PEORIA, Ariz. -- For Mike Zunino, the message couldn't have come at a better time. New manager Scott Servais has spent much of this spring telling his new team to just be themselves, trust the talents that got them to this level in the first place and go out and play.
After two years of tying himself into knots trying to adjust his batting approach and live up to the expectations of being the starting catcher of a big league club at ages 22 and 23, Zunino has been given a fresh start.
That start will likely come at Triple-A Tacoma, with Servais and general manager Jerry Dipoto making it clear they want to allow Zunino as much time as he needs this season to find himself offensively after being rushed to the Mariners in 2013 with just 96 games of Minor League experience.
Zunino isn't conceding anything this spring. He's working hard to show he belongs in the Majors, but he does understand that his .193 batting average over 295 games with Seattle the past 2 1/2 seasons has led to this situation.
"My job is just to go out there and compete and play baseball to the best of my abilities," Zunino said. "Everything else, that's sort of where the pressure is off me. They'll make that decision, and I'll just go work and get better wherever I go. I just want to show them I'm ready to play."
Zunino's defense and ability to handle a pitching staff have never been an issue, and he's hit 33 homers over the past two seasons. But it's hard to cover up a sub-.200 average and a .252 on-base percentage.
Even a huge spring last year didn't carry over to the regular season, which is why Zunino said the biggest thing this season will be staying with one approach and trusting it.
"My first few games, I felt good and didn't have anything to show for it," he said. "And I started trying to make tweaks right away instead of trusting what I did that whole time. A lot of that is on me, trying to change too quick and not trusting what I'm doing. And that sort of started a little tailspin."
Zunino spent the offseason trying to get back to square one with his hitting approach, and he began that process, interestingly enough, during a 10-day retreat at teammate Kyle Seager's North Carolina home.
"It was just me and him focused on hitting," Zunino said. "We'd talked about it quite a bit during the season last year. Obviously, Kyle knows quite a bit mechanically and he knows that, in the season, it's really hard to make drastic changes. It was early in the offseason, so it was a clean slate, my first time picking up a bat and working on stuff. So it was engrained from there and I've just continued to work on that."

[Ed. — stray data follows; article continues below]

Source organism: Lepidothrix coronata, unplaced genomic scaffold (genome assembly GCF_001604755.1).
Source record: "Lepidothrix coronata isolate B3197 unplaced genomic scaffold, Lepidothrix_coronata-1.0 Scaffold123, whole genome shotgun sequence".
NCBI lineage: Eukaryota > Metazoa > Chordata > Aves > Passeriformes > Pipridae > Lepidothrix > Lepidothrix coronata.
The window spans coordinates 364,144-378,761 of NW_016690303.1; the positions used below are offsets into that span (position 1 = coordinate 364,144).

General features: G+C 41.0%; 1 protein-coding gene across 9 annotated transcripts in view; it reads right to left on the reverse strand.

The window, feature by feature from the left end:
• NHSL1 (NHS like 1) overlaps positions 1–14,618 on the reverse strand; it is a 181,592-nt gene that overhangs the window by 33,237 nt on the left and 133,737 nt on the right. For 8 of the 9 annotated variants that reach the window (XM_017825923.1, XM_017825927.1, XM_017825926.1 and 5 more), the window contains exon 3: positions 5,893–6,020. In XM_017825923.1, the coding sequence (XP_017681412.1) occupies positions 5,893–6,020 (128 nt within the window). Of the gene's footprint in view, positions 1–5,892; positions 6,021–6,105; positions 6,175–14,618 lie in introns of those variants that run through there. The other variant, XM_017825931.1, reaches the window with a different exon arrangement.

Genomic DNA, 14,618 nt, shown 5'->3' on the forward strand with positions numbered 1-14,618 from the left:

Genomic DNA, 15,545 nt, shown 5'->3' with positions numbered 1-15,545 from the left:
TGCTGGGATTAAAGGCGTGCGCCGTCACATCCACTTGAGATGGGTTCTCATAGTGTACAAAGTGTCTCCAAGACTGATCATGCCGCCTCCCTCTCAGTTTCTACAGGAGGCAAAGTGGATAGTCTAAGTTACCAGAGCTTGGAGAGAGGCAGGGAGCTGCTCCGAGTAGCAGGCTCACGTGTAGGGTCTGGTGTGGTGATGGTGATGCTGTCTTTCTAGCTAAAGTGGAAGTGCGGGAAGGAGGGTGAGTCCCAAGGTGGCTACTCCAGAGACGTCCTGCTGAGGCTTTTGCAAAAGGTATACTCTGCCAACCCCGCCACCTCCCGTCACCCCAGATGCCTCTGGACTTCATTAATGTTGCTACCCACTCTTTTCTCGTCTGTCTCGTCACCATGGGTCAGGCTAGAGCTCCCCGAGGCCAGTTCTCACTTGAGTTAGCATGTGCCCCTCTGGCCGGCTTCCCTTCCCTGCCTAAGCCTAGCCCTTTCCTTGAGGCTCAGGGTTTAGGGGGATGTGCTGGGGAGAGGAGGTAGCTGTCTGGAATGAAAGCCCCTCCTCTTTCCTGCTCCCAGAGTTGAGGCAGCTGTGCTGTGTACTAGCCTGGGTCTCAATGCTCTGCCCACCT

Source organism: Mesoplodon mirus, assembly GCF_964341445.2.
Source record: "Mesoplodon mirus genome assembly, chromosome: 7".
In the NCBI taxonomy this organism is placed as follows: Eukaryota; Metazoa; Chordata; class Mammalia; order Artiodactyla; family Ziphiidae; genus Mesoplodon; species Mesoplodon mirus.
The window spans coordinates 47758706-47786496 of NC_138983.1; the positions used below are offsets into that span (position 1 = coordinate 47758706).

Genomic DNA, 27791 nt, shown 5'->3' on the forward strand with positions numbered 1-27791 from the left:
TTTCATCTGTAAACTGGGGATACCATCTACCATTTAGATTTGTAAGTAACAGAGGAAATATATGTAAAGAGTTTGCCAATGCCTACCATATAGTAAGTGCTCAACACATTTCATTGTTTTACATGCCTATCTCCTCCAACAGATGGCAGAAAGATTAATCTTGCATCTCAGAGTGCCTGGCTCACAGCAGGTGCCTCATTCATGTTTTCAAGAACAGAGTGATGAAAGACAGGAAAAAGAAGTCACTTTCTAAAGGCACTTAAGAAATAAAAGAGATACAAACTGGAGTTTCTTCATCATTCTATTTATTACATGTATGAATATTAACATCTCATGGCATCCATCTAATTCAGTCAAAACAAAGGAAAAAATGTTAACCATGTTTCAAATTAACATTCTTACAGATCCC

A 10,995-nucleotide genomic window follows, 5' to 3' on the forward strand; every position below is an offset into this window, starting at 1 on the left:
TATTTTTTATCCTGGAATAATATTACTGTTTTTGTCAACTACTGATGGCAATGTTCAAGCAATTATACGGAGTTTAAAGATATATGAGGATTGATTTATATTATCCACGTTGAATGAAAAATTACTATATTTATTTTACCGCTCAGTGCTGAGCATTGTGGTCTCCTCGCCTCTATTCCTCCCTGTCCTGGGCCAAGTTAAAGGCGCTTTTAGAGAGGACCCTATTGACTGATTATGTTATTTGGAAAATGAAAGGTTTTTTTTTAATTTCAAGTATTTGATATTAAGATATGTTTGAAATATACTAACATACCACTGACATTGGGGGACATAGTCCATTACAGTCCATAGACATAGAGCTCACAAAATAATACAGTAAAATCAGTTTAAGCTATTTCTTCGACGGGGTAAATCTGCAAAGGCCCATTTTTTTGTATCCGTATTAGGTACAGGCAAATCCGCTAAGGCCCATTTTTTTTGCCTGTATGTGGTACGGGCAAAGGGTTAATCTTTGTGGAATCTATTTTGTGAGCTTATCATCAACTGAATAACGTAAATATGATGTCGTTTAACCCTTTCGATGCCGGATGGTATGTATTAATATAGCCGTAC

Seager was happy to help a friend and teammate work on his craft.
"It was nice," Seager said. "We're close and our wives are good friends as well. What was really good was we could hit in the morning, really talk about some stuff in detail, then spend the rest of the day fishing or just hanging out with everybody. It made it a very stress-free environment."
So now Zunino is starting anew with a more open hitting stance and a clear mind. While the new regime brought in veterans Chris Iannetta and Steve Clevenger to handle the Major League catching duties while Zunino works at Tacoma initially, he's welcomed the fresh approach.
"It's definitely nice to come in and have new faces everywhere," Zunino said. "It lets me hit that restart button and be myself, and trust what I've been doing. They told me to be myself and have fun, and that's all I'm trying to do this camp. Everyone brings different attributes and skill sets. For them to say, 'Just be yourself and bring what you can to the table,' is nice and takes a lot of pressure off people."
Servais, a former big league catcher, likes what he's seen so far.
"He has no problem on the defensive end," Servais said. "He's talented. He throws well. His receiving is outstanding. It's going to come down to offense. There are some adjustments that he's made and we'll see how it carries over into games. But Mike's in a good spot. I think he knows what's ahead of him."
And Iannetta, the veteran who is now directly ahead of Zunino, believes Zunino's future remains bright.
"He's one of the most talented catchers I've seen and a great kid, too," Iannetta said. "I feel like I've known him my whole life. Very professional, very personal. And offensive and defensively, his talent is off the charts. You watch, he's going to be one of the best catchers in the game for a long time."